The fiction of ‘digital wellness’—and the truth of digital dependence

The fiction of ‘digital wellness’—and the truth of digital dependence


I know I’m showing my age, but when I was a young whippersnapper, we were always being nagged not to watch so much of the so-called “boob tube.” Specifically, we were advised to read actual books (but not, heaven help us, comic books or Mad magazine) and to refrain from Gilligan’s Island and all of that junk once and for all.

But when I became a mature adult and TV evolved into the rich cornucopia of streaming, mobile, on-demand, and other entertainment services we have today, nobody seemed to worry about that as much as they used to. Instead, society changed to the point where it suddenly became hip to binge on whatever we now consider TV, especially on the prestige stuff on HBO, Showtime, and Netflix.

Now, we’re being told that the real junk is on the internet, and what’s truly rotting our minds are those addictive apps on our smartphones, tablets, and other gadgets.

Google’s “digital wellness” is a feel-good feint

In recent months in the tech industry, the topic of “digital wellness” has entered the news cycle in connection with Google’s preannouncement of its forthcoming next-generation smartphone operating system, Android P. As reporters digested Google’s discussion of Android P’s app timer, wind down, do not disturb, and other “digital wellness” features designed to gently unglue our hands and eyeballs from our devices, I couldn’t help chuckling.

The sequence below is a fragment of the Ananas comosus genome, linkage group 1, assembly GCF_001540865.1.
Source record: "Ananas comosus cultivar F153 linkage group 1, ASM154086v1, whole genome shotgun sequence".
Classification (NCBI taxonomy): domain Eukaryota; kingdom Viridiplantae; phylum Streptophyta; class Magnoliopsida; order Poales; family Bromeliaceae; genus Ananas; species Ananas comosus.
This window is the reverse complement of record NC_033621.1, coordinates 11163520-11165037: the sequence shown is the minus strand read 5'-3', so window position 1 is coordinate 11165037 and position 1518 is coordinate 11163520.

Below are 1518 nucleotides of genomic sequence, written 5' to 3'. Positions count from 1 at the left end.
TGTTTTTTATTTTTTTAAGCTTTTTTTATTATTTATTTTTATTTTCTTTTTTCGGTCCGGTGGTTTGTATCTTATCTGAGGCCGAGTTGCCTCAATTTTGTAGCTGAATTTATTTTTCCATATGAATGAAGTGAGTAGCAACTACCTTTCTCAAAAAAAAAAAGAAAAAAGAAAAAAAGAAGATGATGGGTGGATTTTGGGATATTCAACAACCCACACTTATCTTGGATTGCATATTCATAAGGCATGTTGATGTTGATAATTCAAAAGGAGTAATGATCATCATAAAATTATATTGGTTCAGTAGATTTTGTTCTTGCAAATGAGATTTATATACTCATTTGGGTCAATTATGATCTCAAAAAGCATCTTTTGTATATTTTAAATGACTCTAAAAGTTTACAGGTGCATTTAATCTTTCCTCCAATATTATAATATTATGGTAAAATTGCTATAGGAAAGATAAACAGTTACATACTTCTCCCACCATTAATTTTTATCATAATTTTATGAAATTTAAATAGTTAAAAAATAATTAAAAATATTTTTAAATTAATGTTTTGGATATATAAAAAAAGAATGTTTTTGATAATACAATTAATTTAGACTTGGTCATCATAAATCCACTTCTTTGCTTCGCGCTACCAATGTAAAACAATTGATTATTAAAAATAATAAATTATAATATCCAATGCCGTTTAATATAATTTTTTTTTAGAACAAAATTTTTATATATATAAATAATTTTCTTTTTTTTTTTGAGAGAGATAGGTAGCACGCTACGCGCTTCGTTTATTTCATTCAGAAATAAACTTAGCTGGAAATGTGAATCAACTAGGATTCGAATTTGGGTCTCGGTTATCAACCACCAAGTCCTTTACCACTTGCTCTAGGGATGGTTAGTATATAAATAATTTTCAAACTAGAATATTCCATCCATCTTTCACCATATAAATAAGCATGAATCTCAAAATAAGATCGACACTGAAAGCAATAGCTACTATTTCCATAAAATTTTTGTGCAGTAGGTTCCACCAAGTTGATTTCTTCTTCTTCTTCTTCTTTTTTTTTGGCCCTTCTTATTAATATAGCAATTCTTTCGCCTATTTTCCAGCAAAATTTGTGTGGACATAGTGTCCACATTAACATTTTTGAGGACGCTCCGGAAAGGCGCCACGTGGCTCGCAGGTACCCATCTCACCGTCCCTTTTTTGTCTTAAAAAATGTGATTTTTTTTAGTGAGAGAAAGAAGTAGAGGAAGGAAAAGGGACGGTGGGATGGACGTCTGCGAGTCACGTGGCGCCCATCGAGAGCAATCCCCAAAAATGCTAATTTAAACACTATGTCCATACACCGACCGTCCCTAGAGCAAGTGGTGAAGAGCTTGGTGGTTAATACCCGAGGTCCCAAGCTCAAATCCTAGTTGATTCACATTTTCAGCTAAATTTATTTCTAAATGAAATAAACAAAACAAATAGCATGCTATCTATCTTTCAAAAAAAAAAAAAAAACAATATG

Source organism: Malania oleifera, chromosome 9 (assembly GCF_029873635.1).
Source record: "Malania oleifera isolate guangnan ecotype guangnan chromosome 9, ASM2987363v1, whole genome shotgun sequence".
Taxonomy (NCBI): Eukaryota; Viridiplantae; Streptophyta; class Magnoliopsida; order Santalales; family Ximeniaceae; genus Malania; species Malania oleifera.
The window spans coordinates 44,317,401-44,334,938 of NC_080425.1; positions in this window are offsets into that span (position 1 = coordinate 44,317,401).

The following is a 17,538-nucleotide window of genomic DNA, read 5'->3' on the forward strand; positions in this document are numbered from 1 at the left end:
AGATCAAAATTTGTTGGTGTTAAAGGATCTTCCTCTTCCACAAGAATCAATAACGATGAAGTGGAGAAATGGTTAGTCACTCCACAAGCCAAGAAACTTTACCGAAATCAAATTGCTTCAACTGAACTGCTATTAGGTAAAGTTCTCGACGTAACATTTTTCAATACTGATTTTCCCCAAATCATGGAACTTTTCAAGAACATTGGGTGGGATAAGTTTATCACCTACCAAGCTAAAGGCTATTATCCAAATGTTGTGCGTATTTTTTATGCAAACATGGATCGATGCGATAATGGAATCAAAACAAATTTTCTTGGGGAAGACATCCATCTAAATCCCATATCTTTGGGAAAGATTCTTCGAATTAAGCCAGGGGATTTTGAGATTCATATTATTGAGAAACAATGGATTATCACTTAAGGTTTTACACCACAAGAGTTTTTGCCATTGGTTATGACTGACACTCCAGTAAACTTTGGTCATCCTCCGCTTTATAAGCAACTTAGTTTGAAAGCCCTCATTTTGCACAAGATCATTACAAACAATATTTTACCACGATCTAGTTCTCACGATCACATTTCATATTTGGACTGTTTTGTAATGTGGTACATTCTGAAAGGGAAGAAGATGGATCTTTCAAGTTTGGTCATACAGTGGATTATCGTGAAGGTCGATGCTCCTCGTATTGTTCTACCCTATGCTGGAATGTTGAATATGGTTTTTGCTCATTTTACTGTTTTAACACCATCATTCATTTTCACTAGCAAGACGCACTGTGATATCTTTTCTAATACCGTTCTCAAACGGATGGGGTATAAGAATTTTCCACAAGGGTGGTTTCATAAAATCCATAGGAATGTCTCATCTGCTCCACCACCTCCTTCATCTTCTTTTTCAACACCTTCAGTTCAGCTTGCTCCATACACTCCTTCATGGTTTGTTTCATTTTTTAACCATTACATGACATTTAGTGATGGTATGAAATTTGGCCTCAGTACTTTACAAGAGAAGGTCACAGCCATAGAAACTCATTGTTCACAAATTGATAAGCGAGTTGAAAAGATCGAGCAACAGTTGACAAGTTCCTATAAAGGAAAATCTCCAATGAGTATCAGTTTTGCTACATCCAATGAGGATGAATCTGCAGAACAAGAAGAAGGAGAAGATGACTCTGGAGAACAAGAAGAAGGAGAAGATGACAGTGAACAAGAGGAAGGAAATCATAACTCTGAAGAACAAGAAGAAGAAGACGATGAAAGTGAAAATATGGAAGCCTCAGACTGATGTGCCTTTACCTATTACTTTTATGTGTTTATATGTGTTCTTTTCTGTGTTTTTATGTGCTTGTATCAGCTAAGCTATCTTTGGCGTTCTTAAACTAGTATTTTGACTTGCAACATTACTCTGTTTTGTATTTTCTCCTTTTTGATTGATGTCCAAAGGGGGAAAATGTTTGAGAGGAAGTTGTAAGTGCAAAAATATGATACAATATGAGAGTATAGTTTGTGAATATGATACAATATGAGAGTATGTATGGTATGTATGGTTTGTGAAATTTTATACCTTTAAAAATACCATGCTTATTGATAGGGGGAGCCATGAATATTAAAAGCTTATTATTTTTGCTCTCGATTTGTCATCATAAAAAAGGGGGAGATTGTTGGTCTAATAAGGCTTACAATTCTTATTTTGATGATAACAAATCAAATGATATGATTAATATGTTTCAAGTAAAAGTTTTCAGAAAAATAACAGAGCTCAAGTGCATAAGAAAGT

It reminded me of all the useless innovations that tobacco companies have rolled out over years—charcoal-activated filters, reduced tar and nicotine content, etc.—to help cigarette-addicted consumers feel like they were doing something to live with the adverse consequences of their habit.

In fact, none of those innovations made even the slightest dent in reducing the likelihood that smokers would hasten their deaths from cancer, emphysema, and so on. What we have now are retrograde inventions such as vaping and e-cigarettes that just pound trendy new addictive nails into your coffin.

Likewise, those “digital wellness” features being built in Android won’t affect our addiction to mobile devices. In fact, it feels faintly ridiculous to imagine that equipping your phone—or any device, app, or online service—with “digital wellness” features can “cure” your dependence on it all. Let’s not imagine that Silicon Valley can reengineer users’ lifestyles so that vast numbers of them suddenly start getting eight hours of sleep a night and spend every spare moment in the great outdoors picking daisies. If anything, many users will either ignore well-intentioned “digital wellness” features or deactivate them as soon as, say, the app timer shuts down your phone at the worst possible moment.

Fortunately, unless you try to swallow it in one gulp, your smartphone won’t kill you.